I first tasted white merlot at a restaurant in Ascona, Switzerland. It was a soft summer evening on the shores of Lago Maggiore, and the restaurant was packed. The wine was served as an aperitif while my husband and I waited for our table, and it came with a plate of olives and salami.
At first, I thought it was a glass of pinot grigio, but this wine had more character, plus a hint of dry minerality. Later, on a crisp autumn evening in a cozy grotto (a traditional restaurant, perhaps with a vine-draped arbor for outdoor dining in summer), another merlot surprise came our way.
This one, an amerone-styled red, was rich, sultry and smooth, and proved a divine accompaniment to roast lamb with polenta, a specialty of northern Italy and Italian-speaking Ticino. Both merlots were superb, yet startlingly different in every way possible. And they are just the end points on a production line that includes a widely divergent range of merlot styles and flavors.
It sometimes surprises visitors that Switzerland produces wine at all. Swiss wine is made in luxuriously small quantities, and just 2% of it is exported. Most is consumed in-country by the Swiss and lucky holiday-makers. Visitors to Ticino are treated to complex, versatile wines – including red and white merlot – perfectly suited to the hearty Italian-influenced foods of this mountainous region.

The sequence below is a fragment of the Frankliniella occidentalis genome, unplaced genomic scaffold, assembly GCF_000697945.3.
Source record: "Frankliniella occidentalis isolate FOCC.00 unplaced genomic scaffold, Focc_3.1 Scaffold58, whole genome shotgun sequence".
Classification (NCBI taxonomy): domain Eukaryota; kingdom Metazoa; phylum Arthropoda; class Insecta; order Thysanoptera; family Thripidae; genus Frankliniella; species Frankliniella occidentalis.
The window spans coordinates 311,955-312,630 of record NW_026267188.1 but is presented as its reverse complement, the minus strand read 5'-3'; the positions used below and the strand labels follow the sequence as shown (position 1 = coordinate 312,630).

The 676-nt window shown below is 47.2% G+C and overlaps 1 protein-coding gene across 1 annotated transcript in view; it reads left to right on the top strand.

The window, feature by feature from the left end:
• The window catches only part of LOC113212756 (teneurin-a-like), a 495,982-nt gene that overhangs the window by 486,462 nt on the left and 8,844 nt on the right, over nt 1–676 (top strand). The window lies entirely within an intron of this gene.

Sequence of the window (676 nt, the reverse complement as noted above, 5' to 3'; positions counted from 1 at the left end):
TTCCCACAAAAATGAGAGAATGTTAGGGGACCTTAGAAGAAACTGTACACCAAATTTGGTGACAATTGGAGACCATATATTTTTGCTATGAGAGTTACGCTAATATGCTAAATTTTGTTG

What makes the merlot from Ticino special? Is it terroir? Cultivation practices? Production methods? In fact, all these things contribute to the diversity and depth of the merlot experience.
From Bordeaux to Switzerland
Several grape varieties are cultivated in Canton Ticino but the predominant variety – more than 80% – is merlot, introduced early in the 20th century.
The vines on myriad terraced parcels, some of them quite small, date from the region’s recovery from the devastating phylloxera scourge that wiped out vineyards across Europe in the late 19th century. Phylloxera came late to Ticino, which meant that much trial and error in how to deal with the problem had already been undertaken.
Ticino merlot got its start in Bordeaux, France, when the grape was chosen to replenish destroyed vineyards. The Swiss canton’s merlot story began on the Vallombrosa estate of Giovanni Rossi in Castelrotto near Lugano. There, in 1906, Rossi, a physician, politician and philanthropist, introduced merlot rootstock, combining efficient agricultural practices with a healthy dose of political will.